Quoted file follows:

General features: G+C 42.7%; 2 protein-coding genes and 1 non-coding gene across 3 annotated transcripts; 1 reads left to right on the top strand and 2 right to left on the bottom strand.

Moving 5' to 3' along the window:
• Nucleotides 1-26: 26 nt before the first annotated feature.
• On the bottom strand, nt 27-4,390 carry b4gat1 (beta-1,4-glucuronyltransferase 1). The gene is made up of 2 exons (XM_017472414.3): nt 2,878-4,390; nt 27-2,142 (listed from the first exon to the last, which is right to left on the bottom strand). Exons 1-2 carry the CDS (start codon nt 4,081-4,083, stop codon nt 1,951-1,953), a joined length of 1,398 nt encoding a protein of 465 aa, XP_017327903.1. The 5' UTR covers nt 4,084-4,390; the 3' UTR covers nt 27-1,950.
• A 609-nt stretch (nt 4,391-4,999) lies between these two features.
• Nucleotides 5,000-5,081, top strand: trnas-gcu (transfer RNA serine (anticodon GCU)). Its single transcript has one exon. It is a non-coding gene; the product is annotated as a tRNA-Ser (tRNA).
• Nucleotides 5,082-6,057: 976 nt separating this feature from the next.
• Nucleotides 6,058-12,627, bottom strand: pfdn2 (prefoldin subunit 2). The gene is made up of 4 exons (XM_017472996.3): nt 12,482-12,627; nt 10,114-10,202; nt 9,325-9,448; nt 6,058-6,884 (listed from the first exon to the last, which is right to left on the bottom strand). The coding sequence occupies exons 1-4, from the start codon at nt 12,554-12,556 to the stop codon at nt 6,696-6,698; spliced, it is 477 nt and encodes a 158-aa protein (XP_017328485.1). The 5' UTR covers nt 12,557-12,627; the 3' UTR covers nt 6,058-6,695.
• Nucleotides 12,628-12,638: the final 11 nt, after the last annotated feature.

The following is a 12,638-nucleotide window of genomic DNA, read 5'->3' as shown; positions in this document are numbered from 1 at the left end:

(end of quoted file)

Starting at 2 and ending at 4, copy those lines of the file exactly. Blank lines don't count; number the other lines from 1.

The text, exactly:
Moving 5' to 3' along the window:
• Nucleotides 1-26: 26 nt before the first annotated feature.
• On the bottom strand, nt 27-4,390 carry b4gat1 (beta-1,4-glucuronyltransferase 1). The gene is made up of 2 exons (XM_017472414.3): nt 2,878-4,390; nt 27-2,142 (listed from the first exon to the last, which is right to left on the bottom strand). Exons 1-2 carry the CDS (start codon nt 4,081-4,083, stop codon nt 1,951-1,953), a joined length of 1,398 nt encoding a protein of 465 aa, XP_017327903.1. The 5' UTR covers nt 4,084-4,390; the 3' UTR covers nt 27-1,950.